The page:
“I always work outside of my comfort zone. It’s a habit. While working on the EP, I thought to myself ‘How can I get this message across even more’ and I realized that the answer was to visualize it. My partner and I then began an intensive five weeks of creation and rehearsals which resulted in a 30-minute physical theatre/dance piece of the EP. It told the story of a woman in the aftermath of her rape, overcoming different emotions and battling against her rapist, in the hope of coming to a place of acceptance.

“I was totally out of my comfort zone. I hadn’t danced properly for around five years, so throwing myself into a dance piece to perform live was definitely a challenge. The most challenging thing was the content, as I literally had to relive my rape every day for two months. The whole show, physically, emotionally and mentally was one of the hardest things I have ever done, but every time that I wanted to give up, I asked myself ‘Why’ I was doing this. And I was always reminded that I was doing this in the hope of helping others, and that is what kept me going.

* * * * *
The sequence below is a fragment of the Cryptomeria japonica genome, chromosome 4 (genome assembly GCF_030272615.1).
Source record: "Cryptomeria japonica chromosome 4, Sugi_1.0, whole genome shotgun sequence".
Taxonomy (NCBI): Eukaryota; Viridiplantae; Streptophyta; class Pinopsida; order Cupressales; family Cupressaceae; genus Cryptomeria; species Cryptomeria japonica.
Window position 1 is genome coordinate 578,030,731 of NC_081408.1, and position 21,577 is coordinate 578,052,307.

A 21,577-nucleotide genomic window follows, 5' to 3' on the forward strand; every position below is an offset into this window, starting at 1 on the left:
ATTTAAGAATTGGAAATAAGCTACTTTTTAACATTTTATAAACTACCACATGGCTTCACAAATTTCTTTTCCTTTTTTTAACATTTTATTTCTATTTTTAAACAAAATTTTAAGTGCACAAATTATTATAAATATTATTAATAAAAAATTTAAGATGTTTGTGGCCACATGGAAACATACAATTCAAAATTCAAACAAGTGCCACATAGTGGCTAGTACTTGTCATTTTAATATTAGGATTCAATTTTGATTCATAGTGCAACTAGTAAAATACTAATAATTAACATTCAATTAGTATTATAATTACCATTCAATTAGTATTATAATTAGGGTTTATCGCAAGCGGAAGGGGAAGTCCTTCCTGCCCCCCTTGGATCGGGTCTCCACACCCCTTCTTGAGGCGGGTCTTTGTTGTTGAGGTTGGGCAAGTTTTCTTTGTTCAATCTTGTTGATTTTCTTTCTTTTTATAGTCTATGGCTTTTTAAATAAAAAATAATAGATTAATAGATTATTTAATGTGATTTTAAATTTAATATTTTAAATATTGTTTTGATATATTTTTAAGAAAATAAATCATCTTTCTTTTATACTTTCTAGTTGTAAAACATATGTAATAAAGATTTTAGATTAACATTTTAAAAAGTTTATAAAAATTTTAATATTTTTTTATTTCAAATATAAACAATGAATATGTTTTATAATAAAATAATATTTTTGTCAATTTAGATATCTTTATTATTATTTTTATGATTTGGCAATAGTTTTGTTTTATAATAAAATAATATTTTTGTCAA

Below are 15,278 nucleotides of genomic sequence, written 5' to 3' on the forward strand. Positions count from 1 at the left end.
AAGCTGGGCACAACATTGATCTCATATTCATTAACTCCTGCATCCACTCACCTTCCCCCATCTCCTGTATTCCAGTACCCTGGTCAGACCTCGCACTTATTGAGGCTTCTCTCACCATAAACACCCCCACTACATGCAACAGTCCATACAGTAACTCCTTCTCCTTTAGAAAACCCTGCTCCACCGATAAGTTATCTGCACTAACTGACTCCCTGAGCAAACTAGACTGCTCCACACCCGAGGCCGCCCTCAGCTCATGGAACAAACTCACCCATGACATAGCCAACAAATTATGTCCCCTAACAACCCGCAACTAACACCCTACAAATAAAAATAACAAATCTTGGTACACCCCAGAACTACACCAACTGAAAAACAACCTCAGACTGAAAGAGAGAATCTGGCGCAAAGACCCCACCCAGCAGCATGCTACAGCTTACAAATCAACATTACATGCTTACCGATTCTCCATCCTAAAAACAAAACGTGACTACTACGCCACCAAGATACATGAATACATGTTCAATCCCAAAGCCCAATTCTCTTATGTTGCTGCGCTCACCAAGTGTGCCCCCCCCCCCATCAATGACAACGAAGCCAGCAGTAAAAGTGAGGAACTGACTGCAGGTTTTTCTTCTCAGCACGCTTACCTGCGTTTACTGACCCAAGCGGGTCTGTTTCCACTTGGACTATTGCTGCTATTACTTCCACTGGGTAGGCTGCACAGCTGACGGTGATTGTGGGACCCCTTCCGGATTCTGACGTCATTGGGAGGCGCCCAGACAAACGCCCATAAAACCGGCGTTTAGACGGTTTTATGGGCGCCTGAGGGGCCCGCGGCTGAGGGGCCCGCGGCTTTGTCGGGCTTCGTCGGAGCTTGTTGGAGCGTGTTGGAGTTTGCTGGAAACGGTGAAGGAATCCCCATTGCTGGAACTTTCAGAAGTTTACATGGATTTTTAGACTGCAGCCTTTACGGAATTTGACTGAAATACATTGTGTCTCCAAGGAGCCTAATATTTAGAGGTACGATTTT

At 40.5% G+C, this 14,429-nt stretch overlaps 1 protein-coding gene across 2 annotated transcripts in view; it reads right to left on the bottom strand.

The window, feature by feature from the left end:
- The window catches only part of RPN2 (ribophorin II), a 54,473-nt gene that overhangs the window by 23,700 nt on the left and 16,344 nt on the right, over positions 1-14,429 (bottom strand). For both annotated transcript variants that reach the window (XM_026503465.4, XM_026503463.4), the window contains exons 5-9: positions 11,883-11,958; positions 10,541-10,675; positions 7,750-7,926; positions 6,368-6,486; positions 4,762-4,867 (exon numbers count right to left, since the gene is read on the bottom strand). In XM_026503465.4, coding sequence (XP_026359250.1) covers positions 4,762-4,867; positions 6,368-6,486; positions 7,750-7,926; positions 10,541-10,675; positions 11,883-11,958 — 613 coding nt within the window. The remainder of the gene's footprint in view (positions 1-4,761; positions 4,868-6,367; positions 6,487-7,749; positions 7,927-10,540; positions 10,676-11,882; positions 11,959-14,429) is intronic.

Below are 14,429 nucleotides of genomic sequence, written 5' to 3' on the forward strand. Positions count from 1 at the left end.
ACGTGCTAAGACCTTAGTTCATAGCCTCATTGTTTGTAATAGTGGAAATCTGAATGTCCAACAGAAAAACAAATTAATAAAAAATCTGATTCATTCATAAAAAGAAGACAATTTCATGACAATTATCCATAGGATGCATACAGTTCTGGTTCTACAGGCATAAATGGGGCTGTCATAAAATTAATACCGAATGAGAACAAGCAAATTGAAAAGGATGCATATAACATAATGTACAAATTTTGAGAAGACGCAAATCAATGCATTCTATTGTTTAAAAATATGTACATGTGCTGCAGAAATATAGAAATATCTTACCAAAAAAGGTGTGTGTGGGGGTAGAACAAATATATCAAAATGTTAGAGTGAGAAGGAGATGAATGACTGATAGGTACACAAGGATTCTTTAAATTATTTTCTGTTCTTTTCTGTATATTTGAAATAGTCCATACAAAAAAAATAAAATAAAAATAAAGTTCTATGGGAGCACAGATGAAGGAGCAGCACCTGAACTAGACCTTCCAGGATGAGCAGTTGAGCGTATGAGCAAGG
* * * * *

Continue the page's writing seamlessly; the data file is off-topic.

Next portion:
“After this show I questioned why I always work outside of my comfort zone, and I realized that it’s because I want to grow. If I always did things that I found easy, I would never grow and become better. I can’t wait to look back when I’m 90 and think. ‘wow! I did that, and that, and that.’ Doing things outside of your comfort zone gets you in the mindset of ‘I can do anything’ because if you do something you’re truly uncomfortable in, you come away thinking, ‘well if I did that, what can’t I do?’

The concept of mind over matter has been around for years. A contemporary description of this is having mental toughness. Can you give us an example (or two) of obstacles you’ve overcome by getting your mind in the right place (some might call this reframing the situation)?

“I am a very strong believer in mindset. During the live show, I had to relive my rape every day. This was incredibly challenging; it was emotionally raw and very exposing and the fact it was a dance show made it even more of a test. But, I just had to tell myself ‘I can do this.’ I was nervous before every show, and I had a very precise routine to get my mind in the right place, including meditating. After actively doing this, I was in a place of trust and belief. I didn’t think ahead, I just stayed in the moment and trusted that everything would be there, and it was.